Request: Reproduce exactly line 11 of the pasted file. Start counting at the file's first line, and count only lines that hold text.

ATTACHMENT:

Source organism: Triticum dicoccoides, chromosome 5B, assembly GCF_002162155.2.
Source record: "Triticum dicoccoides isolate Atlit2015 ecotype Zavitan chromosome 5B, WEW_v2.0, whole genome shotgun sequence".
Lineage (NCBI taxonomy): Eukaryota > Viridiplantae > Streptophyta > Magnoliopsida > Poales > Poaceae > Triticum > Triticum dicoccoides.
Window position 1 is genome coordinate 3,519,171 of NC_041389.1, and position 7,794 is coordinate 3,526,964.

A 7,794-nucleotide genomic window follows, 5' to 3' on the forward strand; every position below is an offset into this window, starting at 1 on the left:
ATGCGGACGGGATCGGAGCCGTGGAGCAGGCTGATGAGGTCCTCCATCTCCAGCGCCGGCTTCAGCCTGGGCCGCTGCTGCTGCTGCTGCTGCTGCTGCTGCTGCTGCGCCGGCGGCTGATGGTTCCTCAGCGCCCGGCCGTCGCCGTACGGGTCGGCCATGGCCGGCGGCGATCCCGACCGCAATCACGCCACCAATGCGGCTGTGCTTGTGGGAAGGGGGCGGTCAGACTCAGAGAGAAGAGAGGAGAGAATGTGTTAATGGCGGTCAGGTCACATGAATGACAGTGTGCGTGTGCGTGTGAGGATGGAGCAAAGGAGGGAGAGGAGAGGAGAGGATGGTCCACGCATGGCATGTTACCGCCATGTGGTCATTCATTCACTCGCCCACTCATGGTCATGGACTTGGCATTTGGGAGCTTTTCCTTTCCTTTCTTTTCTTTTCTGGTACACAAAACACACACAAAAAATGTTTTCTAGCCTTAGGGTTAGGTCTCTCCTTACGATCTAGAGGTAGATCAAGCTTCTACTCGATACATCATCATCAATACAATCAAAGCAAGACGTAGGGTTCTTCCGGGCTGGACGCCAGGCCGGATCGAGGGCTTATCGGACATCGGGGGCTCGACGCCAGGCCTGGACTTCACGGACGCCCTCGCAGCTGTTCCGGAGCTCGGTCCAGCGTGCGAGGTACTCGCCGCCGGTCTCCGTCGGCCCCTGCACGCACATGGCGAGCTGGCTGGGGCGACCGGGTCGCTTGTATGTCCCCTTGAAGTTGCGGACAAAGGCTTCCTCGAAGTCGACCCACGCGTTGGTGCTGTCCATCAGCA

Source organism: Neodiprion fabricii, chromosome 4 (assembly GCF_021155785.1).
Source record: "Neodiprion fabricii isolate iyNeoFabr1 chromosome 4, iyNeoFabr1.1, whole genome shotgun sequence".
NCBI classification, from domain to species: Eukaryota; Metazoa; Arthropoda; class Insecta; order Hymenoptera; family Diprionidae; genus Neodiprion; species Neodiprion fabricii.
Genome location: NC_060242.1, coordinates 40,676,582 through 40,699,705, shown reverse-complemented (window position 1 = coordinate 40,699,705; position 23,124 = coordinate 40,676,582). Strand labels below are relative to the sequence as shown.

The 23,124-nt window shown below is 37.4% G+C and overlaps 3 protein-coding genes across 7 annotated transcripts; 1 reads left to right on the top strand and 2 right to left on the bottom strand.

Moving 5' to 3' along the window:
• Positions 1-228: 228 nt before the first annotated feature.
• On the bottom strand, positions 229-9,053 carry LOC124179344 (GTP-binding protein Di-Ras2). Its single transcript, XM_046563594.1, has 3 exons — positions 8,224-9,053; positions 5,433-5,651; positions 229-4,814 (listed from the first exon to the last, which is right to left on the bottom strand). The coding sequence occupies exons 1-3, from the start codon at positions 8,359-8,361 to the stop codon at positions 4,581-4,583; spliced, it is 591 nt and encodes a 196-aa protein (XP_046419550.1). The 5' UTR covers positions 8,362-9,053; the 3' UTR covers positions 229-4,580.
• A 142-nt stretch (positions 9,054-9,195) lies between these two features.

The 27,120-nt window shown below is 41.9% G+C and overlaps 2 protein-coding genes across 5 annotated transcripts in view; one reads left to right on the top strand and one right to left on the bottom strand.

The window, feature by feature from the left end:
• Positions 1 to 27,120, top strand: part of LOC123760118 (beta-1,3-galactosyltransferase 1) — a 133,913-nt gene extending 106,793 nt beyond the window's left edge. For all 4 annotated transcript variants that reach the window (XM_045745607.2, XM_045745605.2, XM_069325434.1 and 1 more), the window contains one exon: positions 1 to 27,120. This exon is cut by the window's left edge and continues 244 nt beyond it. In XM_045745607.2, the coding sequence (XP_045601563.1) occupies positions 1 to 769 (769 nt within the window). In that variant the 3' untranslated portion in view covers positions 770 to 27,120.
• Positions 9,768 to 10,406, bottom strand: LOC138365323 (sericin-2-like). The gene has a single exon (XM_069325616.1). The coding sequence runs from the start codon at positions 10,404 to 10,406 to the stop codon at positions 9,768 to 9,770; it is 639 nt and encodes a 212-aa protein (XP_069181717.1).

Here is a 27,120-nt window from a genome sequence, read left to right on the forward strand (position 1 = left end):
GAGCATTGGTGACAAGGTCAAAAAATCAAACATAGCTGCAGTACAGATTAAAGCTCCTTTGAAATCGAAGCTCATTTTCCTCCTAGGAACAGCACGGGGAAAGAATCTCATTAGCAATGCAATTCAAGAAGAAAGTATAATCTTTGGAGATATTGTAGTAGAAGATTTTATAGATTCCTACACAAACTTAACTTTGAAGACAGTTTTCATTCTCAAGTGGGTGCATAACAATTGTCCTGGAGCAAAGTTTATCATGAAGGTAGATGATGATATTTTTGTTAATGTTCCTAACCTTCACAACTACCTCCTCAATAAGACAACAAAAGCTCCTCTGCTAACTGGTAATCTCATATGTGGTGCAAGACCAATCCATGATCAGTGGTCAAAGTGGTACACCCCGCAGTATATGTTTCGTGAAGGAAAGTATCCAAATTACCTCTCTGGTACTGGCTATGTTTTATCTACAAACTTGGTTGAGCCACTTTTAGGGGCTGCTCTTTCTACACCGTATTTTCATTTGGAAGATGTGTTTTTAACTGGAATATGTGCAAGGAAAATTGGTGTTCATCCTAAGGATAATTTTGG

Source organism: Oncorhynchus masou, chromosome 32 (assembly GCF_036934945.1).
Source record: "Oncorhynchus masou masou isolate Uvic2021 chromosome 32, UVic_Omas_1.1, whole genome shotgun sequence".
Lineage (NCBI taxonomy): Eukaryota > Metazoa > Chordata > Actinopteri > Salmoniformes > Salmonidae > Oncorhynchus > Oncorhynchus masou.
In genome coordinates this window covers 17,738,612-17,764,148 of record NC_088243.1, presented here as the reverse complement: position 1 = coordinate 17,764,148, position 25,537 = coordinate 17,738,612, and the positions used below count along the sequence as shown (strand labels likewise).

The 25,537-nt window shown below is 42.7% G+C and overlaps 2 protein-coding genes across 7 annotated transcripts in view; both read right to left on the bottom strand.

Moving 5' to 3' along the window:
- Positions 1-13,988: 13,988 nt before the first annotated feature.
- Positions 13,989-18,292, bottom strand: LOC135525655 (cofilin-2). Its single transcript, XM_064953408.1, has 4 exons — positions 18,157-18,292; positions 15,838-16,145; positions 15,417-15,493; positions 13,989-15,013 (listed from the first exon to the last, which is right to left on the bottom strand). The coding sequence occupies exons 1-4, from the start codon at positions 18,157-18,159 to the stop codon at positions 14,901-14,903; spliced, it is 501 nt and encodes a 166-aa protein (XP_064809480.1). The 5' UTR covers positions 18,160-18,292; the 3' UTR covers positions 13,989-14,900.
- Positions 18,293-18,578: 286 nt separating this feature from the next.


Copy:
The 23,124-nt window shown below is 37.4% G+C and overlaps 3 protein-coding genes across 7 annotated transcripts; 1 reads left to right on the top strand and 2 right to left on the bottom strand.